Check the pdf in documents for latest documentation including some screenshots.
This language expansion module was designed to simplify content editing when using a large amount of languages in your Sitecore environments.
When you have multiple sites with different language sets (e.g. a Belgian site in Dutch/French, a Swiss site in fr/de/it and a Danish site in dk/en) or simply a large volume of available languages, managing these languages in Sitecore can become cumbersome.
Sitecore has no out of the box functionality that restricts or manages the languages used per node/site and only offers the languages list to navigate through the available languages. The language list presented by Sitecore comprises of both those with one or more versions as well as those that have no version available or are irrelevant for that context/site.
The module (version) is tested with Sitecore 9.0.1.
This module consists of 2 parts, which can be activated separately.
Extra languages section in the content editor
Extra language bar in the Experience editor
The bar can be toggled on or off:
Once the bar is toggled on:
The component consists of 4 language lists that are visualized slightly different across the two presentations: ####Versioned languages
The first list shows all the languages that have an actual version available. This is a subset of the languages that are allowed within Sitecore as configured in the System node and/or the “allowedLanguages” setting on the site definition.
####Fallback language versions The second list contains all the languages for which a fallback version exists (Working through Sitecore’s item fallback available as of version 8.1). The versions with fallback on are rendered in italic.
####Languages without a version This third list holds the languages that are available on this node/site, but for which no version exists. This line will not be rendered if there are no such languages.
####Other available languages This fourth and final list holds those language versions that are not covered in the ‘allowed languages’ or System node. This could be rogue langue versions that are a remainder of a previous setup or languages created by admin users who are free to create any type of language version. In these lists, the current language on the Sitecore context is visualized in bold.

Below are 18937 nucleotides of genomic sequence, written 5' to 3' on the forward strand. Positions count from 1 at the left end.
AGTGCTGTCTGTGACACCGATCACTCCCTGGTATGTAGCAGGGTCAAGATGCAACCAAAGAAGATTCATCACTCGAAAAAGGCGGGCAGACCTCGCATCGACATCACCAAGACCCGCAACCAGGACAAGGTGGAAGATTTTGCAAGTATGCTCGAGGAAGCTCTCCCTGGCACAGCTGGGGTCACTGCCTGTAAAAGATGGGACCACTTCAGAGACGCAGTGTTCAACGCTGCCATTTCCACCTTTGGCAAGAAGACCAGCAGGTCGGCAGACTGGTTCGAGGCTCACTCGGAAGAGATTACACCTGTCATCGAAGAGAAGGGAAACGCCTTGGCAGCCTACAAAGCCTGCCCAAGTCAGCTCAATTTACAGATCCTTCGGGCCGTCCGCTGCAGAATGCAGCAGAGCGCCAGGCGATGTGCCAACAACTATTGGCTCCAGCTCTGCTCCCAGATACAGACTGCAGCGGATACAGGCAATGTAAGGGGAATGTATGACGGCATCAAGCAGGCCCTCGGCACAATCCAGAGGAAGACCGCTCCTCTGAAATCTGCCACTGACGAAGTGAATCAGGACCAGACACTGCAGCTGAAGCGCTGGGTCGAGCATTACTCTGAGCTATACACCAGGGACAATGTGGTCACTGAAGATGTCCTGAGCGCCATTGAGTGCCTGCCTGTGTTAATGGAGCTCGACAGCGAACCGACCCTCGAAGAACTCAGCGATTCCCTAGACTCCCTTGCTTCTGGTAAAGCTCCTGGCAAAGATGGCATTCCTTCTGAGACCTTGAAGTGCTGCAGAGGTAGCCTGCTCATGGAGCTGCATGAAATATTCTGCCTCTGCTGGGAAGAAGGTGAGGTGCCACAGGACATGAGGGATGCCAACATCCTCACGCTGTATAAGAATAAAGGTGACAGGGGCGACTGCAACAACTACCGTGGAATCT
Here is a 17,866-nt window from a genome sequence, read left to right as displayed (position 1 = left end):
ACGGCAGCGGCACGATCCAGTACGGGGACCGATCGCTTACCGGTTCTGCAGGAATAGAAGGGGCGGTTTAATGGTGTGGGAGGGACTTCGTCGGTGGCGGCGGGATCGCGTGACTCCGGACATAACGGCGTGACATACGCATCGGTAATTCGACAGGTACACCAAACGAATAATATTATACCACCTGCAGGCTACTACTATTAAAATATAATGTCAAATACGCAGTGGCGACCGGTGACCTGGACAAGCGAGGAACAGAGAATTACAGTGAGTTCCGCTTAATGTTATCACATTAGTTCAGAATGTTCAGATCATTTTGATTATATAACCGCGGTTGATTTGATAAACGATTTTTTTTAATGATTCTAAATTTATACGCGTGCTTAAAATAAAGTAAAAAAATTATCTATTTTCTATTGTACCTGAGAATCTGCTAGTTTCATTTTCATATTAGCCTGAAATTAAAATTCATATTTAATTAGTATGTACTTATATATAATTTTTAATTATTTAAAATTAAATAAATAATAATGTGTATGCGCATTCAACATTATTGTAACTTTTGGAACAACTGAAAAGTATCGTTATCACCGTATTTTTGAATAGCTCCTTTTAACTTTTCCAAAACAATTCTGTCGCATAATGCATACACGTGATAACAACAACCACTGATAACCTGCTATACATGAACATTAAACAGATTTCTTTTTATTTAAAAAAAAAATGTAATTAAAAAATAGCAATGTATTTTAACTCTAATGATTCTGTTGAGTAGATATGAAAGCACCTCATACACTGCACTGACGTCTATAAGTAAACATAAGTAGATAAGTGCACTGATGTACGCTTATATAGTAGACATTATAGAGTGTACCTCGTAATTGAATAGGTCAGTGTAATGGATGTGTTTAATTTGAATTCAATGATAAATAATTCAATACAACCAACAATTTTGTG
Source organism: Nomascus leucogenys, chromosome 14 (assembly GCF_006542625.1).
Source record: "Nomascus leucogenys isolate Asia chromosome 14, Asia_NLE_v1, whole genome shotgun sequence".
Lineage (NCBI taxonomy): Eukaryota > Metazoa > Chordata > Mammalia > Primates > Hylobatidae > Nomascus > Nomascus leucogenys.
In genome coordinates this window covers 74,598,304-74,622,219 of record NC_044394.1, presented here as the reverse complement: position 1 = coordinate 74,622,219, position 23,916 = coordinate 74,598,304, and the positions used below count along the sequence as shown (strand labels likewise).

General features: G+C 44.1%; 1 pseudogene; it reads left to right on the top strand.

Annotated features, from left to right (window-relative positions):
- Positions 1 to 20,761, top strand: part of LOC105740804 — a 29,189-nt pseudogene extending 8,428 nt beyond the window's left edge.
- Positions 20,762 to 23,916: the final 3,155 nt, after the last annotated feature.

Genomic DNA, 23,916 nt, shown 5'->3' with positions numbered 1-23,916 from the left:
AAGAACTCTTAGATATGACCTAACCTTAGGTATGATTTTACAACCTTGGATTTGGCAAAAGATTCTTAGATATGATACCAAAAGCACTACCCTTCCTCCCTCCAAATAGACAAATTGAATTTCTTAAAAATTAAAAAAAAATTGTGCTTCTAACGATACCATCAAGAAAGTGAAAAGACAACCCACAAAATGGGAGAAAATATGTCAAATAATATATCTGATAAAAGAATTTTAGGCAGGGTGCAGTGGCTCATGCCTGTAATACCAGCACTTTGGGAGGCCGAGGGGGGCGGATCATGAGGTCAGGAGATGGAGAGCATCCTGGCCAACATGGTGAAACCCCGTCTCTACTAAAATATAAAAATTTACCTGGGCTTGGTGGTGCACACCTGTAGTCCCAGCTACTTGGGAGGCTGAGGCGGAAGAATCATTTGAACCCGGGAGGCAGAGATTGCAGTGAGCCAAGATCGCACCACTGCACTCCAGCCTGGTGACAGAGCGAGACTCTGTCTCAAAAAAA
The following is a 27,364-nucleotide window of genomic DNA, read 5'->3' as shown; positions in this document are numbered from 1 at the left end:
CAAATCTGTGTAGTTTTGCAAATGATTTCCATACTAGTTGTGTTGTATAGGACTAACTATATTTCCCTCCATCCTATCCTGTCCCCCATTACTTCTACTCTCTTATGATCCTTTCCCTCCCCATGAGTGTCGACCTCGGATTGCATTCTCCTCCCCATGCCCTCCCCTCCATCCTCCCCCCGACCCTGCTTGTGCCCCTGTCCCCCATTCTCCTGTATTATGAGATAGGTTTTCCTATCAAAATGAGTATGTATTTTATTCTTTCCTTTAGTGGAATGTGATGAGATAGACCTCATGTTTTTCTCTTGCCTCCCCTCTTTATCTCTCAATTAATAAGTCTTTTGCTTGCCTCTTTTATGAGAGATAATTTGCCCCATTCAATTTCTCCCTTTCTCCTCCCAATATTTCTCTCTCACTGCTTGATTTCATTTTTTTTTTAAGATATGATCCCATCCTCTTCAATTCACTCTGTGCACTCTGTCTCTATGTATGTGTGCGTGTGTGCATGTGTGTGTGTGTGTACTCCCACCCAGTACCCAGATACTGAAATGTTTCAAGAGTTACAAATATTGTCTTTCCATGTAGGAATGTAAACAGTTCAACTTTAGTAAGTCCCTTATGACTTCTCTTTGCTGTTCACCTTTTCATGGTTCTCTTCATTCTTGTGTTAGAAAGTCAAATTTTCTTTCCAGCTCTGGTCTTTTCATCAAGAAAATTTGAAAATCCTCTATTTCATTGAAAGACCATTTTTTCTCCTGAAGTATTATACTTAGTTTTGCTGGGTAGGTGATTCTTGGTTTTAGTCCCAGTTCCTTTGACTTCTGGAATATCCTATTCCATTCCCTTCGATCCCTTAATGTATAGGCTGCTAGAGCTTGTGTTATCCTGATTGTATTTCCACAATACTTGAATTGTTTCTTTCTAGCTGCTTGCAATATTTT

Languages in all the lists are clickable so the editor can easily switch languages without having to go through the whole list.
In order to get a nice view like in the screenshots it is necessary to manually set the icons of the languages in the system section of Sitecore (as Sitecore does not use these icons anymore in the list, they are not set by default. Flag-icons are still available though).
How are “available” languages detected?
We loop through the configured sites and check whether the current item is part of it (based on the path in the content tree and the “rootPath” of the site).
For each site we check if a custom property “allowedLanguages” is available in the SiteSettings specific site node. The distinct union of all these languages will be the list of allowed languages for the item. If the list is empty, all available languages in the Sitecore instance are allowed.
How to use the “allowedLanguages” setting?
The parameter will be part of a <site /> definition (just like hostname, database, rootPath and so on). It is not obligatory – the module works perfectly without it. It can be used for multi-site solution with different languages. For our example mentioned above we could have something like:
< site name=”Belgian” allowedLanguages="nl,fr-BE" … />
< site name=”Swiss” allowedLanguages="fr,de,it" … />
< site name=”Danish” allowedLanguages="dk,en" … />
The language should match the used language exactly (so “fr-BE” ≠ “fr”) and can be completely different or overlap. For the second part of the module it is important though to put the “default” language first.
Second part: request resolver
The second part of the module consists of a request resolver that is put in the httpRequestBegin pipeline after the LanguageResolver.
The current requested URL is checked to disable the functionality for Sitecore URL’s or when not in normal page mode. The current context site is checked for the ‘allowedLanguages’ parameter. If found, and the current language is not part of the ‘allowedLanguages’ set we will redirect the user to homepage in the default language (default is the first language in the set).
How to enable/disable
There is one configuration file: EasyLingo.config located in “/include/zEasyLingo”. You will find the request resolver and content editor section in here. By default both are enabled. To disable, just comment out the configuration you don’t want.
EasyLingo can be installed through installation of the EasyLingo package in Sitecore. The package contains all configurations (enabled by default) and dll files.
If you prefer, the module is also made available through a ZIP file that includes all files and should be unzipped in the root folder of your website.
No files should be overwritten during the installation process.
Set the flags for your languages in the Sitecore system folder
Include the “allowedLanguages” elements to your sites definitions if needed
There are no specific future features on our tasklist anymore. If you have specific functional requirements that you would like to see realized through this module, drop us a line or contact us on Twitter, Community, Slack and we will be glad to listen in on your thoughts and observations!